Sandy Knapp, Diversity-taxonomy/Crop germplasm diversity session
leads the Natural History Museum’s team of 20 botanists, and is herself a specialist in the nightshade (or potato) family, Solanaceae. She originally came to the Museum to lead the international project Flora Mesoamericana – a synoptic account of the 18,000 species of flowering plants and ferns that occur in tropical Mexico and Central America. The Flora is the first major regional floristic project to be published in Spanish. She has published more than 150 peer-reviewed scientific papers, ranging from description of more than 100 new species, to evolutionary analyses of the entire nightshade family. She has written 11 popular books and field guides; one of these, Potted Histories (re-titled as Flora in its second and third editions) won the Prix J. Redouté in its French translation.
She leads collecting expeditions in the Americas, Asia, and Africa as part of her work, and has a wide range of collaborations worldwide. She served as the first female President of the Nomenclature Section of the International Botanical Congress in Melbourne in 2011, and has been elected to the same role for the Congress in Shenzhen, China in 2017. Her current research is focused on the wild relatives of cultivated plants, and explores aspects of domestication, distribution, and diversification in these complex groups of species.
Talk title: Diversification in Solanaceae: More Than Meets the Eye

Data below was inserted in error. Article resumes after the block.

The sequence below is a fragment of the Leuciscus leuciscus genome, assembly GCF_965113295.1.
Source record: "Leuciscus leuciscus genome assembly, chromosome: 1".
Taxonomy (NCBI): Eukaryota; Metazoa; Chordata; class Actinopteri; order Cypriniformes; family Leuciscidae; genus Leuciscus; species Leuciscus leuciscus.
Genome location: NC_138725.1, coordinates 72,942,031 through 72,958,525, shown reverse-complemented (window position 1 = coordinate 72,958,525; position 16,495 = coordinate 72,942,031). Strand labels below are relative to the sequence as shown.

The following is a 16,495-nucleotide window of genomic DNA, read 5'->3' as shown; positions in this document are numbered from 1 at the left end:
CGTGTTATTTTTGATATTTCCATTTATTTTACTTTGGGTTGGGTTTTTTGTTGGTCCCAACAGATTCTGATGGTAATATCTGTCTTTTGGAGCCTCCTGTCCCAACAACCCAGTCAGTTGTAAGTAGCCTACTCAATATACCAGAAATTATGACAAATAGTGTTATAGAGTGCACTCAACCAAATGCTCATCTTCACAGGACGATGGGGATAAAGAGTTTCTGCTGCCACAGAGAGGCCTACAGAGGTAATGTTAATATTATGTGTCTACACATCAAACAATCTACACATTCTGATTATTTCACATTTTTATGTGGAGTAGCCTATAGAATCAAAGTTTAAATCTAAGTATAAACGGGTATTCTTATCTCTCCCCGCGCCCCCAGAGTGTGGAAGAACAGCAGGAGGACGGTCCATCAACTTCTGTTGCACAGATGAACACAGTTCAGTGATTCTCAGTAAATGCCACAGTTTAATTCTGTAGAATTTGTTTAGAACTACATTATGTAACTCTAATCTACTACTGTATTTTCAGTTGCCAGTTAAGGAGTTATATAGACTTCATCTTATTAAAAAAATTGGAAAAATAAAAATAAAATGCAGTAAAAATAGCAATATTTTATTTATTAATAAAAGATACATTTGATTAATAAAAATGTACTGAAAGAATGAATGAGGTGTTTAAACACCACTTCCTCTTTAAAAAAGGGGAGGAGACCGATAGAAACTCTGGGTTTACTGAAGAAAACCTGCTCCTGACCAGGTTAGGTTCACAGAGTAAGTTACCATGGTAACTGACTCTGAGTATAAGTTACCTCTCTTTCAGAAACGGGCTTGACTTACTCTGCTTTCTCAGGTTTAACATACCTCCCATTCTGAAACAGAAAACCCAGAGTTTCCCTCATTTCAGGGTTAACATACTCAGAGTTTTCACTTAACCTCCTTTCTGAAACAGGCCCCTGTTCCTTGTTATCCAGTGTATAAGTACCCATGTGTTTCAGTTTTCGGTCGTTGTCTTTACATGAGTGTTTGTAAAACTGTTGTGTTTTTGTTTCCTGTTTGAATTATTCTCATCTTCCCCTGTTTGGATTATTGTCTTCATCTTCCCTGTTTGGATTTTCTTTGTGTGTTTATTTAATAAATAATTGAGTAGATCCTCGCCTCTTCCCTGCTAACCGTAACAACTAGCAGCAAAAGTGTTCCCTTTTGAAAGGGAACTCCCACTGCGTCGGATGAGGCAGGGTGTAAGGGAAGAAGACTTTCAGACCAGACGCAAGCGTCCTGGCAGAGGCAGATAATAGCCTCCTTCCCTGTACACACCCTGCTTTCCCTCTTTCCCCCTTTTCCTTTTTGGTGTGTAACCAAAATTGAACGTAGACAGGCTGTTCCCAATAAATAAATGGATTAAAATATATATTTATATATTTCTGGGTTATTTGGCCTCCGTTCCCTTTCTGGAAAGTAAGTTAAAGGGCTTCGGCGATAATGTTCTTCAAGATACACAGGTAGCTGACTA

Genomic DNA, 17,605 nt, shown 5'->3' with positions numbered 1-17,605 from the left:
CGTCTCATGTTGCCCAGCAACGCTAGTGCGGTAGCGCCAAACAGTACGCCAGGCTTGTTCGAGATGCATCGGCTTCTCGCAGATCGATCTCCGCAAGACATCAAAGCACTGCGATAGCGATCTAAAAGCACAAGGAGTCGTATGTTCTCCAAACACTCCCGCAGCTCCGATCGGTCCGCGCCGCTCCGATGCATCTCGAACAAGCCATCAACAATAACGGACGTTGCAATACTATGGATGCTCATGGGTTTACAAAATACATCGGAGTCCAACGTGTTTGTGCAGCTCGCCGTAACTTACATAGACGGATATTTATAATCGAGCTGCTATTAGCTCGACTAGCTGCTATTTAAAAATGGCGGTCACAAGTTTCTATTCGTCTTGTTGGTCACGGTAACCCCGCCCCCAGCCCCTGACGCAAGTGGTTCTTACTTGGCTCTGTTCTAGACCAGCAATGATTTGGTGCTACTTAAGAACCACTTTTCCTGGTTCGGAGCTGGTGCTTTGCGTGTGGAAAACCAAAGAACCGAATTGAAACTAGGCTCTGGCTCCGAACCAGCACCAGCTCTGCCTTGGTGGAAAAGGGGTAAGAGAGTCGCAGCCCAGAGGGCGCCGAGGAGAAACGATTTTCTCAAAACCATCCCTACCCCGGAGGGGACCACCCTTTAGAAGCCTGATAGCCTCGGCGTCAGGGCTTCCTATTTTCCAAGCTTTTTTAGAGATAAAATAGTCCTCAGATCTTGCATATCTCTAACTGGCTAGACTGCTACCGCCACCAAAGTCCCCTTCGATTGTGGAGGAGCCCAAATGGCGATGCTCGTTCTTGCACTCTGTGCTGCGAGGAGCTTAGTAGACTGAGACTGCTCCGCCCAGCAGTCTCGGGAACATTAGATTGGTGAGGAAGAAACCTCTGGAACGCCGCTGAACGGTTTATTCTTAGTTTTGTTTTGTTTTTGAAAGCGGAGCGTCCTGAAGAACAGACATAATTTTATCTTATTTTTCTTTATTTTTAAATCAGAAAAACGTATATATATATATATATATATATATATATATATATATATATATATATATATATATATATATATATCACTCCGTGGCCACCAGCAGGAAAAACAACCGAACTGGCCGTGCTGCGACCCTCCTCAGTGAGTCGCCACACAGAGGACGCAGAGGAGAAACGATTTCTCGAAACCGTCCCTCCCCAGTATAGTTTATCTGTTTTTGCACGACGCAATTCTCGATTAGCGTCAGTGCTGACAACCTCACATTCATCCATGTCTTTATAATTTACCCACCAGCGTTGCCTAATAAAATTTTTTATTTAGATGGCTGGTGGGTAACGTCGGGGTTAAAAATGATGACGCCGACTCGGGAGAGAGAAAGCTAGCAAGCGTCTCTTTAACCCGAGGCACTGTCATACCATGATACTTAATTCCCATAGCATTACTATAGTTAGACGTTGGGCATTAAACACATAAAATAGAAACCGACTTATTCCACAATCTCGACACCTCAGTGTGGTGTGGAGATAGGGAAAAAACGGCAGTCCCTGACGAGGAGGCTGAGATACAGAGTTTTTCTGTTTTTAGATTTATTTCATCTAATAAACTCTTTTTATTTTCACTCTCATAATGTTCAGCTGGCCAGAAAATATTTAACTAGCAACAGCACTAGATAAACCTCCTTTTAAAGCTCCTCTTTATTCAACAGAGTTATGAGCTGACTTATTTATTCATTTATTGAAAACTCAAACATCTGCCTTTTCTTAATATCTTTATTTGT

Pat Bedinger, Barriers to Breeding session
investigated the genetics of pollen development and the cell biology of pollen tube growth for a number of years. More recently she has refocused her research on a fundamental biological question: how do closely related species occurring in sympatry avoid hybridization? In particular, her current research aims to elucidate the molecular mechanisms underlying reproductive isolation between species, and how mutations can impact species interactions. This highly integrative project involves a team of researchers with expertise encompassing bioinformatics, evolution, genetics and molecular biology. The study system for the project is the tomato clade of Solanum
, which, in addition to the cultivated tomato, includes a diverse set of wild species found Ecuador, Peru and Chile.
Dr. Bedinger conducted field work on wild tomatoes in Ecuador as a Fulbright Scholar in 2014-2015.
Talk title: Interspecific Reproductive Barriers in the Wild Tomatoes
Dario Cantu, Genomes and Genome Technologies session
is an Associate Professor in the department of Viticulture and Enology at UC Davis. He obtained a Ph.D. in Plant Biology form UC Davis in Fall 2009. During his Ph.D. he investigated the molecular bases of the intersection between tomato ripening and susceptibility to Botrytis cinerea